Report Finds North Korean Elites Increasingly Oppose Kim’s Rule

North Korean leader Kim Jong-Un attends a military parade in Pyongyang marking the 105th anniversary of the birth of late North Korean leader Kim Il-Sung
North Korean leader Kim Jong-Un attends a military parade in Pyongyang marking the 105th anniversary of the birth of late North Korean leader Kim Il-Sung / Getty Images
May 4, 2017

Singapore—Elites in North Korea increasingly disapprove of the Kim Jong Un regime, according to a report released by the RAND corporation.

The April 27 report found many elites regard his rule as ineffective and question the legitimacy of his succession to the supreme leadership position after the death of his father, Kim Jong Il.

RAND, a US military-funded think tank, conducted interviews with a number of North Korean defectors in order to determine how the elite classes in the country view the current regime and how they see prospects for eventual unification with South Korea.

Elites have been unnerved by the number of officials that have been purged since Kim Jong Un took power.

The current ruler assassinated his half-brother Kim Jong Nam at the Kuala Lumpur Airport in Malaysia in February 2017. The murder eliminated the possibility that the upper ranks of the ruling Korean Worker's Party would promote the late half-brother as an alternative to Kim Jong Un.

North Korea's founding principles contain "no provision for dynastic succession," according to the report. Kim Jong Un is the third generation of a communist "monarchy" that has kept the Kim family running the country since its founding.

Nevertheless, according to the RAND study, as well as the observations of North Korea-watchers based in Beijing, elites in the North Korea fear their future prospects in a united Korea under the Seoul government more than they do the erratic nature of Kim’s rule.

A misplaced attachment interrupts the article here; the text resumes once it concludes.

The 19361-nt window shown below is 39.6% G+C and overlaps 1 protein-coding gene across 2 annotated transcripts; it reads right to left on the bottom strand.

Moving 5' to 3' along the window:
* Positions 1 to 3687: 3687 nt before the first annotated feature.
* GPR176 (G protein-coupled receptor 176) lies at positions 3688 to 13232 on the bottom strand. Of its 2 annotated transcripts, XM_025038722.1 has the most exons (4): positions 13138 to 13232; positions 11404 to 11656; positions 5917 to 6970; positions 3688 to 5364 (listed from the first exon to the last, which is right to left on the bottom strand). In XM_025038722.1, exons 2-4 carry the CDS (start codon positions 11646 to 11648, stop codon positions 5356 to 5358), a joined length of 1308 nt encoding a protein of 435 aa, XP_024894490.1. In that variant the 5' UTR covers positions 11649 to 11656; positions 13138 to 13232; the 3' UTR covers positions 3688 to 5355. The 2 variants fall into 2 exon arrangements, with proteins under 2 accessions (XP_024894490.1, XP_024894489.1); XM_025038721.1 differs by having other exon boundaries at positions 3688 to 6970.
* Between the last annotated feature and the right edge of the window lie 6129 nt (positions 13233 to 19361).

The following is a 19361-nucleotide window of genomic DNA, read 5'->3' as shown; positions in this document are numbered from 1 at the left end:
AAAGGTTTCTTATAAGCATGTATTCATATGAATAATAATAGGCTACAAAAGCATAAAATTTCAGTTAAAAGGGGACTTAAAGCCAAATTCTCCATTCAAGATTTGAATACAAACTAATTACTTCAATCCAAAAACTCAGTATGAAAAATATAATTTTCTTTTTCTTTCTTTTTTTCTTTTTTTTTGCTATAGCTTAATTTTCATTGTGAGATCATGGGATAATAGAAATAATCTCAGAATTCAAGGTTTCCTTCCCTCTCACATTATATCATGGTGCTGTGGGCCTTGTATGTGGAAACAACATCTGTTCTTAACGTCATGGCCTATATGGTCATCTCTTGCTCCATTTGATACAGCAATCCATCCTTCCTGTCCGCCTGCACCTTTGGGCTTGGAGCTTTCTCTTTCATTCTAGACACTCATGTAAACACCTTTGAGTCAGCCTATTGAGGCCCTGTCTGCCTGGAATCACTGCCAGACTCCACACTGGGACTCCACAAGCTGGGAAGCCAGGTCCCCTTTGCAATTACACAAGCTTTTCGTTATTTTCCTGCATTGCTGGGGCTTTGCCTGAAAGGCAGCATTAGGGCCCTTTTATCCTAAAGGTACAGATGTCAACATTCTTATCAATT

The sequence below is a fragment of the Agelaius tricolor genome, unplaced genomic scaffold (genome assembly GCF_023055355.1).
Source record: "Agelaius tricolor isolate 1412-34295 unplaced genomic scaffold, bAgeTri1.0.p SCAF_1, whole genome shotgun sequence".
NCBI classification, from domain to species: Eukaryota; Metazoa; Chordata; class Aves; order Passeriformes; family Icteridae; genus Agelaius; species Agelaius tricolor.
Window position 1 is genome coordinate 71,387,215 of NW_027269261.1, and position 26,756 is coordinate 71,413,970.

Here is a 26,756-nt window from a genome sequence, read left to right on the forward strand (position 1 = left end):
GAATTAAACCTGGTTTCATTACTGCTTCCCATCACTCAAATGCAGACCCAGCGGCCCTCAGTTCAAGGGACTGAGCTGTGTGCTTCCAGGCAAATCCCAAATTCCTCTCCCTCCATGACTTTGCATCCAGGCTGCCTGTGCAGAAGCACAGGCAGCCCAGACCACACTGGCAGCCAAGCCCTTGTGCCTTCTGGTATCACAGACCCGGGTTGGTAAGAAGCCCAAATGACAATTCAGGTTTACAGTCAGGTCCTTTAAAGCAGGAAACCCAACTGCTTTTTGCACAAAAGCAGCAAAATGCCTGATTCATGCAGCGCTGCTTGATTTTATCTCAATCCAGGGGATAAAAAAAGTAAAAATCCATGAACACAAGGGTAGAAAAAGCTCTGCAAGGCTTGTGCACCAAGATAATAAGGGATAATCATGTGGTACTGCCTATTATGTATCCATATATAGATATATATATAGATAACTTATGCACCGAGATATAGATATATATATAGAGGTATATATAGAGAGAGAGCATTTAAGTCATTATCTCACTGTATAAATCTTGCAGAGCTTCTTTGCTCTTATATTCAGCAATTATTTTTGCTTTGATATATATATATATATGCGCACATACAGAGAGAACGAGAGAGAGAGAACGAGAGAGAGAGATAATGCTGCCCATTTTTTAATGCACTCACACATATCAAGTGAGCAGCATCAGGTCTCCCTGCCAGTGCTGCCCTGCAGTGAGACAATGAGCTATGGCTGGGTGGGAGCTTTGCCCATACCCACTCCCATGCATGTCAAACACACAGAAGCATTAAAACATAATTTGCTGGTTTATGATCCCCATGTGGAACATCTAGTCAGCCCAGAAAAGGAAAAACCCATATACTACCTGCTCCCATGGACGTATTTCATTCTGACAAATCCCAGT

Some analysts based in Beijing believe the current interpretation that elites would take action to remove Kim Jong Un to avoid a war with the United States is "wishful thinking." "Many Chinese elites also hate President Xi Jinping, but that does not mean they are going to try to remove him," said one specialist on North Korea.

"Lots of people in the DPRK are unhappy but what can all of those unhappy people do? The North Korean state’s control over peoples’ actions is even greater than it is in the [China]," said another analyst.

Some of the same analysts say the May 9 presidential election in South Korea is likely to be a lifeline to Kim Jong Un’s regime. In the latest polling, presidential front-runner Moon Jae-in has widened his lead over his next closest rival by almost 22 points and seems all but assured of victory. Moon is expected to make a "post-election grand political gesture by proposing a face-to-face meeting with Kim Jong-un"—creating a new opening between the two divided Koreas.

Aside from potentially offering some economic relief to the impoverished North and possibly opposing additional sanctions against Pyongyang, Moon is also predicted to reject the plan for the United States to base the Lockheed Martin Theatre High-Altitude Air Defense (THAAD) system in South Korea. Both Kim and China's Xi oppose this advanced anti-ballistic missile defense capability being positioned on the Korean peninsula.

Without a U.S. military strike to take out North Korea's missile and nuclear weapons programs "the situation with the North stands a good chance of reverting back to what we have seen the past decade or more," said a NATO nation intelligence analyst specializing in North Korea and China.

Published under: North Korea